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Jacqueline Royster, dean of the Ivan Allen College of Liberal Arts at the Georgia Institute of Technology and professor of English in the School of Literature, Media, and Communications, spoke in Wilson Hall Oct. 25 as part of the Envisioning Middlebury speaker series.

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Speaker Describes How the Liberal Arts Needs to Evolve

October 26, 2016

MIDDLEBURY, Vt. — The dean of the Ivan Allen College of Liberal Arts at Georgia Tech shared her views on merging the liberal arts into an ever-changing world of science and technology on October 25 at Wilson Hall in a talk titled ”Bold Futures: Integrative Liberal Arts as Leverage for Evolutionary Change.”

Jacqueline Royster, as the senior administrator for the liberal arts at one of the country’s leading engineering universities, offered a unique perspective for the year-long community conversation called Envisioning Middlebury.

At Georgia Tech, Royster explained, the liberal arts has located itself at a crossroads with technology. Her college of liberal arts has no academic departments; rather the college is divided into six schools — economics, history and sociology, modern languages, public policy, international affairs, and literature, media, and communication — to encourage interdisciplinary study, enrich knowledge making and problem solving, and engender respect and conscious regard for others.

“We live in a fast, changing, highly scientific and highly technological world,” she said. “And this world still needs a clearer, broader, or more vibrant sense of who we are as people who do, and have always done, great work in a complex world.

“Thinking about the liberal arts as a 21st-century reality we boldly position ourselves at the crossroads of liberal arts and technology. Perhaps as a function of being located at a fairly unlikely place in higher education, we feel obligated to take responsibility for being a leading edge for innovation and leadership. I suggest that at Georgia Tech, unlike at liberal arts colleges that function in an environment of liberal arts values, principles, and practices, we have had to learn to be very quirky in making a place for ourselves.”

After being introduced by President Laurie L. Patton, the dean, professor, and deep thinker about ways to connect the human experience to the technological world opened her talk with an original 11-minute allegory that drew upon themes from “Star Wars.” There were frequent references to Jedi warriors and the Force, and yet it was clear that Royster was really talking about the challenges faced by higher education, particularly the need to derive benefit from rapid advances in technology while striving to be inclusive and respectful of people from different backgrounds.

“The question I raise is this,” Royster asked after her tale. “How might we in the liberal arts might evolve to keep pace amid ever-present transitions and changes in our 21st-century world?”

After stating “the liberal arts has historically been the gold standard for higher education,” Royster added there remains “the lingering need to make peace and prosperity a global priority, and an equally lingering need to understand as quickly as we can the ways and means of the human factor in relations related to future worlds.”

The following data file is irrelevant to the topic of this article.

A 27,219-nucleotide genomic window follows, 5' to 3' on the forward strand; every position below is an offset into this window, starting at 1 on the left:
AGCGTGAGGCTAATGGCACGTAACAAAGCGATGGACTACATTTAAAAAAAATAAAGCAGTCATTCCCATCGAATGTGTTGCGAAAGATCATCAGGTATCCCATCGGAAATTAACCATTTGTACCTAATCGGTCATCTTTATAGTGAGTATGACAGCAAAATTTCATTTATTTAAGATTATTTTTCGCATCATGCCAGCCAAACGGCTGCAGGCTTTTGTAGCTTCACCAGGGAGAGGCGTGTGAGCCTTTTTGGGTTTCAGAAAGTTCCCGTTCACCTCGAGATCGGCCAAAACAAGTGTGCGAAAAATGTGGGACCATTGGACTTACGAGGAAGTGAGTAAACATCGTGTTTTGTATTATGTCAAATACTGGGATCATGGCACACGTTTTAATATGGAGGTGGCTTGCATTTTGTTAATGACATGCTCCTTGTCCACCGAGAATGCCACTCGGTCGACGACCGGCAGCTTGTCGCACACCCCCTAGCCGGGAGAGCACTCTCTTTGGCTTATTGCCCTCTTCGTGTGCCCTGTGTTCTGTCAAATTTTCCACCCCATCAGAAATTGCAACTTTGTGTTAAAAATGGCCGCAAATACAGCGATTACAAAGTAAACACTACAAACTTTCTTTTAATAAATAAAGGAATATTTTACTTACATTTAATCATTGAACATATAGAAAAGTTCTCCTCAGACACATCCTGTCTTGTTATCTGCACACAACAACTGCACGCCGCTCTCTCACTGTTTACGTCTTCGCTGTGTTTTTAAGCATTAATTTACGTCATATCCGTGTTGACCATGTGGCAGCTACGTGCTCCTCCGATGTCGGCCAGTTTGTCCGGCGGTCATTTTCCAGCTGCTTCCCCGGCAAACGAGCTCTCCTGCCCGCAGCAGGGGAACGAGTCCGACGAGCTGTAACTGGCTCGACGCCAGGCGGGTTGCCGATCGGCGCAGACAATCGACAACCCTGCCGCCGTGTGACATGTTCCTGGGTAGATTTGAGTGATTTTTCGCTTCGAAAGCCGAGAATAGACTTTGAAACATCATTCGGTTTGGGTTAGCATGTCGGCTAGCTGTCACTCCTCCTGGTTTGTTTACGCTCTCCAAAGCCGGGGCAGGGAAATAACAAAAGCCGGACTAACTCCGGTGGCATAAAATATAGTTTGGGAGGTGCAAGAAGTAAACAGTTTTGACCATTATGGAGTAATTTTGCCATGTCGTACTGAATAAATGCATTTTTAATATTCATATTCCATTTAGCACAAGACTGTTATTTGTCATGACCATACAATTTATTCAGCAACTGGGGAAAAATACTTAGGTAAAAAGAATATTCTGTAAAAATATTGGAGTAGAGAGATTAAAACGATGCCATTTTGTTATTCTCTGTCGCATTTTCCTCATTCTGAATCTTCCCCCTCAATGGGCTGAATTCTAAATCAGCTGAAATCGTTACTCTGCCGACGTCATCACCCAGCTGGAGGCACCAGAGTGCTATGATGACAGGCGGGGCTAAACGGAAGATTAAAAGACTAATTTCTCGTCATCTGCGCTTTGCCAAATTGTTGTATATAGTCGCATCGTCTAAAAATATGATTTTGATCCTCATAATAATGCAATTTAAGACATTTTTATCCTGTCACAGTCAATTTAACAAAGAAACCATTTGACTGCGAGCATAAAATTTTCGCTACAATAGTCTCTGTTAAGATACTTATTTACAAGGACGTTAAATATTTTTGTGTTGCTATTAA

To achieve peace and prosperity as a global reality will take “head, heart, stomach, backbone, and especially imagination,” the guest speaker said, and at that point Royster projected her only visual aid of the evening: a slide demonstrating her view that we all need to practice honor, respect, hospitality, grace, generosity, dignity, loyalty, humanity, courage, and justice in our lives.

Royster, who is well acquainted with Middlebury from her years (1991–2002) as a visiting professor at the Bread Loaf School of English, offered four different approaches or “sightlines” through which the College might look at liberal arts in the future.

First, Royster said, education should be viewed as a means toward personal development, i.e., a way for people to develop their talents, skills, and abilities. People “need to learn about themselves as human beings,” about how they are connected to the world, about what is going on around them, and about what they can do to effect positive change. 

Second, education should be looked at in the context of workforce development. “People need good and meaningful work. The ideal would be that more people might get paid to do the things they might be inclined to do for free because they are inspired and excited and find joy in doing this work.”  

Third, education should serve a purpose in terms of global citizenship development. “People need to understand themselves within the context of others who may be like or unlike us. Our planet is just too small and too fragile for us to not do otherwise.” 

And fourth, Royster has been thinking about education “as a love of learning — as an opportunity to see, to envision more in an ever-evolving sense of what we need to do with ourselves and our talents.”

Royster advocates for both innovation and for learning to take place across the usual boundaries of departments and disciplines. At Georgia Tech “we are integrative liberal arts. We don’t expect everybody who cares about liberal arts to live on the edges on which we live, but like our science and technology colleagues, we see the opportunity to rise to the challenges of the 21st century and what we know is that we can do that.” 

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